To polar align the telescope you will first need to identify Polaris in the sky, then level the mount as much as possible while pointing the polar axis roughly in the direction of Polaris. Then get Polaris in the finder scope, and matching the view in the eyepiece with that shown in Figure 3, adjust the altitude of the mount and gently move the mount to the left or right, until you (a) match the field in the drawing, and (b) are able to see the bright stars 'rotate' forming virtual circles in the eyepiece field as you freely rotate the scope about the unlocked polar axis. When done, you are polar aligned. You can of course simply, roughly point the polar axis to Polaris for a very quick rough and ready alignment, but you may well find that you will have to make adjustment to both axes. Its up to you, and what you intend to do, e.g. do I simply want a quick look at a few objects without using the setting circles, or do I want to track down that elusive object or do some guided astrophotography? If the latter appeals, accurate polar alignment is required.

5. Magnification

Use low powers first, then increase the power as necessary. With lower powers you'll see a larger portion of the sky (or real field of view) and a correspondingly smaller field of view as you increase the magnification. Remember also the higher the magnification, the more you will have to adjust the telescope to keep the object centred in the eyepiece owing to the diurnal motion of the stars, and the more atmospheric turbulence will be seen to affect the image.

The supplied eyepieces fit into the barlow lens and in use one first pops I the barlow lens, then inserts the eyepiece. As a guideline use the following magnifications, based on the supplied eyepieces and barlow lens.

Wide fields under dark skies (large galaxies, Milky Way, diffuse nebulae, open clusters)

Subject Optimal magnification
Wide fields under dark skies (large galaxies, Milky Way, diffuse nebulae, open clusters) 32X
General viewing (nebulae, clusters) 32X
Best match to eye's resolution (Moon, globular clusters, planetary nebulae, double stars) 54X
Max. planetary detail (according to Texereau) 96X
Close doubles stars under best skies 161X

6. How big will it appear?

Unless you're handy with maths or already have used a telescope, one of the biggest unknowns is anticipating how big an object appear in the eyepiece? The planets for example subtend very small angles, while some loose clusters and other deep sky objects subtend much larger angles. Below are a few classic targets – the Pleiades in Taurus, the Moon, and Jupiter – scaled to show the corresponding regions of sky for different eyepiece/barlow lens combinations. This will give you some idea of what to expect.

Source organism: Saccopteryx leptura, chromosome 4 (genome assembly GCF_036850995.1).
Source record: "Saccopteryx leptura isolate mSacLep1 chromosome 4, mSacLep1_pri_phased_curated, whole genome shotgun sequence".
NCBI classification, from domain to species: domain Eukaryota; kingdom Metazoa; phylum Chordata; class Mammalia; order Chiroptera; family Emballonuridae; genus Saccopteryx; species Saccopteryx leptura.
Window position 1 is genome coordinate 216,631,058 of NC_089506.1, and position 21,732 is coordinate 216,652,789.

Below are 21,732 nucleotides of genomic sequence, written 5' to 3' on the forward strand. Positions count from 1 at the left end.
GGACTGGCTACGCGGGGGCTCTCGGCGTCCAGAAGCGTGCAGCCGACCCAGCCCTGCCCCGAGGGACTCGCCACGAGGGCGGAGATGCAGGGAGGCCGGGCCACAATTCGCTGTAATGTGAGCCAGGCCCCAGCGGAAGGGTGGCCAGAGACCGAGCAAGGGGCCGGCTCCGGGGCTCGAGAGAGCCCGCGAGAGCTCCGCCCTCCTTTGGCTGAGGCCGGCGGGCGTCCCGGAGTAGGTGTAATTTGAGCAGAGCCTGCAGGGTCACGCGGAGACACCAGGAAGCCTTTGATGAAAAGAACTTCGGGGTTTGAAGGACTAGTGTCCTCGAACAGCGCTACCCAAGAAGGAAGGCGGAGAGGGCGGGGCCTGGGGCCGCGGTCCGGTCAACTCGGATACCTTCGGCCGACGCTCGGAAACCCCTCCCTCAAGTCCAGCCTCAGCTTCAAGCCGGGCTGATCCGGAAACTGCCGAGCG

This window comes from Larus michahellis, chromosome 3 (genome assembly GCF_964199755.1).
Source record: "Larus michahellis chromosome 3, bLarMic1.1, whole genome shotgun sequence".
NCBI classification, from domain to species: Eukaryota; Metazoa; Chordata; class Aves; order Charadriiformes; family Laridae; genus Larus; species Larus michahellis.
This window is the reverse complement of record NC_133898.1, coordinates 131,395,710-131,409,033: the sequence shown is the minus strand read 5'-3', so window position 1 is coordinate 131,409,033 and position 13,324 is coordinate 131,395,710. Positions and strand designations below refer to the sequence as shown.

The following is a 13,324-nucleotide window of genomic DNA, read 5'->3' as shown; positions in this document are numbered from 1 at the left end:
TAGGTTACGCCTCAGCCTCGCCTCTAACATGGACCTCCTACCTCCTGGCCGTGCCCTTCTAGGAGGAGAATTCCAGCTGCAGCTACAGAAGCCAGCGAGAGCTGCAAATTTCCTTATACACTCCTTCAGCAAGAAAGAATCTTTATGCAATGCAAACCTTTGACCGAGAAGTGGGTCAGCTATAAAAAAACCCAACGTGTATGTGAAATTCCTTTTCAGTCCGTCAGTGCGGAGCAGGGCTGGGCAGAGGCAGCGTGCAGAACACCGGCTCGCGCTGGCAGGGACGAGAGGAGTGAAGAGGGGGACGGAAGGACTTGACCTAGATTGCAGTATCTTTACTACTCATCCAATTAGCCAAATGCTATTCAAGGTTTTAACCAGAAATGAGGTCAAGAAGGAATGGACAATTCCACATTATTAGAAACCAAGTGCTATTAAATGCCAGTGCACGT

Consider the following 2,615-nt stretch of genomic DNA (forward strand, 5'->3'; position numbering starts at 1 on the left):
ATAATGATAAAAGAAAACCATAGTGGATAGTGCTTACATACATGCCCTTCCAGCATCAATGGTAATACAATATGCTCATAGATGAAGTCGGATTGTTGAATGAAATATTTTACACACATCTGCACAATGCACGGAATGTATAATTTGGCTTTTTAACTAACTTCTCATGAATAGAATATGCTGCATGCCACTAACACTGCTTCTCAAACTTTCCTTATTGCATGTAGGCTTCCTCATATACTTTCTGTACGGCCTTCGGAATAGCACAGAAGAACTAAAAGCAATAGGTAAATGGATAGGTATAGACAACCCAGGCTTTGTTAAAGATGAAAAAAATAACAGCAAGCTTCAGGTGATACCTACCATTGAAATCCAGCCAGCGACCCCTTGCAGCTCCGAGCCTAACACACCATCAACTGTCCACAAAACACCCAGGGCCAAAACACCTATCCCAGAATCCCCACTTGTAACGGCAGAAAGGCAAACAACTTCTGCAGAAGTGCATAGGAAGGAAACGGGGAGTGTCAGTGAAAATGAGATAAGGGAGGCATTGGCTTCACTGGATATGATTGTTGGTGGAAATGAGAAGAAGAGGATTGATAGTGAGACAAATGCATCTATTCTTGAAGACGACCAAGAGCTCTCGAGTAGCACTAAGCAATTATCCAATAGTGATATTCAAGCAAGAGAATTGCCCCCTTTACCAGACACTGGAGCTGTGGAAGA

In Figures 4 and 5, the four circles centred on the object (working inward) respectively correspond to the real field of view using the following magnifications and supplied eyepiece set: 32X (25mm eyepiece), 54X (15mm eyepiece), 96X (25mm eyepiece + 3X Barlow) and 161X (15mm eyepiece and 3X Barlow). In Figure 6 only the innermost circle is shown owing to the relative size of the planet – as I said the planets will not appear very big in the eyepiece!

Figure 4 – The Pleiades

Figure 5 – The Moon: shown in phase – the dotted line representing the part of the Moon cast in shadow.

Figure 6 – Jupiter and its four main satellites

7. Observing the planets

For the planets use as high a power as practically possible, though centre the object with a low power first. Jupiter will show its four main satellites and some banding on the ball of the planet, and Saturn its main ring system, faint banding, the shadow of the rings on the ball of the planet, shadow of the ball of the planet on the back of the rings and a few satellites; but in both cases the images will be small. Mars, although typically much smaller still, should still show large scale surface detail and the polar caps when well aspected. Uranus should show a very small greenish disc, but Neptune will appear almost star like. The Moon on the other hand will easily fill the eyepiece and show a considerable amount of detail – mountain ranges, valleys, craters, rilles, lava flow marks and so on. But remember, for some faint objects and especially for faint planetary markings, one has to be patient and learn to observe. And of course it also depends in part on the acuity and sensitivity of your eyes too.

8. Deep Sky observing

For deep sky, do not religiously keep to low magnifications if your skies are light-polluted. If the object can be framed in the eyepiece, use a medium or high magnification – this will increase the contrast, will show fainter stars and can often bring out some faint detail that would otherwise be invisible. The best policy is to try different eyepiece combinations and see what works for you. Remember to use averted vision if the object is faint, i.e. look slightly to the side of the object but concentrate on the target. This will optimise the more light sensitive regions of the eye and assist detection. Another trick is to hold the eye as still as possible and fixate on the object, and allow the eye's natural short integration time to 'build up the image'. This is best seen when looking at globular clusters, where suddenly outer stars will appear to resolve from out of the stellar matrix.

9. Solar observing

Be Very Careful! Best to project the image keeping the eyepiece in-situ using the supplied solar projection screen. Either use the off-axis aperture mask, or if using the full aperture, keep the viewing session to very short periods. This reduces the heating up of the eyepiece where the heat is concentrated, and minimises the chance that the cement holding the elements will not melt! Remember to cover up the OG of the finder scope, you will not need this.